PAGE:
Beginning of the renovation of the shopping center

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The exterior of the former Carson store at the FairOaks Mall in Columbus is shown on July 25, 2017. Mike Wolanin | The Republic

The renovation of the former Carson’s FairOaks Mall is expected to begin soon as Columbus Regional Health moves forward with its part of the NexusPark project.

Hospital officials discussed the proposed work at a recent Fair Oaks Community Development Corp. board meeting.

“Our first occupation, on the CRH side, will be hopefully September 2022, if schedules continue as planned,” said Jim Bickel, President and CEO of CRH. “It will be located in the old Carson space for this service.”

The store closed in 2018. It was one of the mall’s first major tenants in 1990 and initially operated as Elder-Beerman. The space was used in the fall of 2020, serving as a voting location during the election.

David Lenart, director of facilities and materials at the hospital, said the plan is to keep the structure of the roof and exterior walls but “to change a lot inside the building.”

CRH is looking to create a demolition package to be released at the end of this month, he said. Then the “selective demo or targeted demolition” will begin in the old Carson building and possibly extend east of Carson’s space.

“We will let part of the demo package be detailed before we commit to what we are going to tear down over the next two months,” he added. “The only thing we know, from a FOCDC point of view, is that we want to maintain as much walking in malls as possible, especially if we get through the winter months.”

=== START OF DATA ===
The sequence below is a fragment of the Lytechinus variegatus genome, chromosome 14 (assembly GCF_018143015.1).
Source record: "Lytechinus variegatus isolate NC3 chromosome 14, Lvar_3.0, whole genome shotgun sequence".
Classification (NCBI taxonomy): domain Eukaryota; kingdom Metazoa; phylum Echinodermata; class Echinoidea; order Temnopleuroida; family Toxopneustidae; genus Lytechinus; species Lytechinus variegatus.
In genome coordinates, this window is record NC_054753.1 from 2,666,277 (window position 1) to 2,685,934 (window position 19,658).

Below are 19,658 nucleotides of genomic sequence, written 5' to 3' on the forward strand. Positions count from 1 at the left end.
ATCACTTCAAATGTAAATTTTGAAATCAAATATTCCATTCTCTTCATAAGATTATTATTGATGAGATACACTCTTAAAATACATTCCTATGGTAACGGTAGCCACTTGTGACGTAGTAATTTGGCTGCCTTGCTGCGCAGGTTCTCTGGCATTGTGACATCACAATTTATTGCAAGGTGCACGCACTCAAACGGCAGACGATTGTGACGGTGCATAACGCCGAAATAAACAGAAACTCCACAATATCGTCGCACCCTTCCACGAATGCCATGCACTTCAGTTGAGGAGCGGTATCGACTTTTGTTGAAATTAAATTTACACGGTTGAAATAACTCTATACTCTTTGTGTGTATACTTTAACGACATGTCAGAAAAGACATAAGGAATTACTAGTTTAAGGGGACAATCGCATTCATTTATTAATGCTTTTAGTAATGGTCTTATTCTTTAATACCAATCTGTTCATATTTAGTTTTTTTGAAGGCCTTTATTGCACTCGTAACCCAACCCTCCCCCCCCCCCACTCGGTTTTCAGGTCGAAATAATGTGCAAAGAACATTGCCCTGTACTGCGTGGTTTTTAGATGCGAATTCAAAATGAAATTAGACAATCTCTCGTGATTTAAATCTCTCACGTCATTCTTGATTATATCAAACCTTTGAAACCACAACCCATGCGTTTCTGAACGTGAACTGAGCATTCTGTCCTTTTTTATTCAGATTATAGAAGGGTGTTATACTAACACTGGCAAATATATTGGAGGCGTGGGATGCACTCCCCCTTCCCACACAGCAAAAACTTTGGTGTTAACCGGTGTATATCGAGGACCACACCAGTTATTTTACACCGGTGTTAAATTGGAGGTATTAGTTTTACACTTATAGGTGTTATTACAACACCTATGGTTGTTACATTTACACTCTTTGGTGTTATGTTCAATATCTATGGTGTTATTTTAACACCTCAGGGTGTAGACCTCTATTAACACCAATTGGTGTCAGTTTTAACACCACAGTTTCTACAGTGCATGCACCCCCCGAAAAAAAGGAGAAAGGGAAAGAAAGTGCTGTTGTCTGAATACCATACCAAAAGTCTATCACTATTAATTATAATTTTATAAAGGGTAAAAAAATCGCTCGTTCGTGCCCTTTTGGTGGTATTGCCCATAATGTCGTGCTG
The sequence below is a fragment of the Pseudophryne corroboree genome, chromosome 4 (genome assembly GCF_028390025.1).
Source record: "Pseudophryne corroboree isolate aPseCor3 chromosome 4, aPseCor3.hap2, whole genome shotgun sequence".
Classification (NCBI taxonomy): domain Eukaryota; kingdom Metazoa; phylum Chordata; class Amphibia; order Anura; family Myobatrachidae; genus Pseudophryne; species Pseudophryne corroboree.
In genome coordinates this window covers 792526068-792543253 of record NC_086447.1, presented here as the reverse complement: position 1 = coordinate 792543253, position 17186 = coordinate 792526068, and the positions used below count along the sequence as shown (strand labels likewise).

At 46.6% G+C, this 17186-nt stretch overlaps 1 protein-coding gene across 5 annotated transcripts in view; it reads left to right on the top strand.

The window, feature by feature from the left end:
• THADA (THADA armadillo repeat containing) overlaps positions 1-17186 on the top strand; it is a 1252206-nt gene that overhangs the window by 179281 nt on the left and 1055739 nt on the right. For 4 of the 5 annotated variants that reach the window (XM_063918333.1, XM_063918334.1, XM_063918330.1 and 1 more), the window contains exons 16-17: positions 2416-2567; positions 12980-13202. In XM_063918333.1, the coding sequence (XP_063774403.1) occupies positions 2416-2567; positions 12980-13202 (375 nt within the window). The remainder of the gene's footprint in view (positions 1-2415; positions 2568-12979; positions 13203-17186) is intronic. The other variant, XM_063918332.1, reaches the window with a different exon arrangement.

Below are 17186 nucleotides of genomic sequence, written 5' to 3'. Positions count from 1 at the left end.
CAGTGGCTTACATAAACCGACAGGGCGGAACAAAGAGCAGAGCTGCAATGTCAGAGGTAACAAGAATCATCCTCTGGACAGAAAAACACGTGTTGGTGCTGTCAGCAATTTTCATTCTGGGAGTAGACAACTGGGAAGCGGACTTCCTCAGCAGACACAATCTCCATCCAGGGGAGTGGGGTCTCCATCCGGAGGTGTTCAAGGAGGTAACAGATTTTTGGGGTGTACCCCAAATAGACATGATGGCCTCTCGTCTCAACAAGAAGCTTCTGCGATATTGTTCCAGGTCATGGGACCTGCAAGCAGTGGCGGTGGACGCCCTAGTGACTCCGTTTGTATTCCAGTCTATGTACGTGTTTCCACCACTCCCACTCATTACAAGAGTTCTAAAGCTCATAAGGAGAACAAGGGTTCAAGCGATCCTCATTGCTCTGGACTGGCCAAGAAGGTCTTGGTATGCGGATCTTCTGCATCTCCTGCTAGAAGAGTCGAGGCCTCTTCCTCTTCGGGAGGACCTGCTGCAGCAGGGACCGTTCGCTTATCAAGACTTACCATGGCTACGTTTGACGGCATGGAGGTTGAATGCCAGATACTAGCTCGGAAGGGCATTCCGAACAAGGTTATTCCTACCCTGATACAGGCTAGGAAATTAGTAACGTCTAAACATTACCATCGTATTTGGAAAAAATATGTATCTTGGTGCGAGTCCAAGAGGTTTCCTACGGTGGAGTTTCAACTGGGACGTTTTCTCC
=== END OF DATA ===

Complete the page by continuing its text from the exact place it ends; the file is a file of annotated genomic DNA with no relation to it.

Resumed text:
Figuring out what to take on at one time could be the “biggest challenge for the team,” said Lenart. The hospital plans to keep a space for walking, but it could be on a smaller track for a few months until the work is completed. It is also possible that a wider track will be part of the final product.

NexusPark is a joint venture between the City of Columbus and Columbus Regional Health. The two entities joined forces in 2018 to buy the shopping center with the aim of transforming it into a wellness and leisure center.

On the CRH side, the hope is to complete the development phase of the design in December and launch an offering in January, Lenart said.

“Our first department is scheduled for September 1, 2022,” he added. “We will be looking at continuing to grow the rest of our services, possibly in the fall of 2023. And we could have a phased approach.”

On the city side, director of community development and administration Mary Ferdon said officials are currently focusing on two things. One is a country house, which will be on the north side of the property. The other concerns the spaces of the park service, which will be located inside the current property.

“The city will be holding another design workshop with our architects and other teams in October as we work on the final schematic design and cost estimates and phases,” Ferdon said. “… We are always on schedule. We still hope that by winter 2022 we will have tender documents on the ground, and by spring 2022 we will have our tender documents for park spaces.

Regarding funding, she said the city plans to use an EDIT bond estimated at $ 20-22 million for the sports complex and a park bond of around $ 11 million for spaces in the Department of parks. The final numbers will depend on factors such as project costs and interest rates, and the city hopes to sell those bonds in May 2022.


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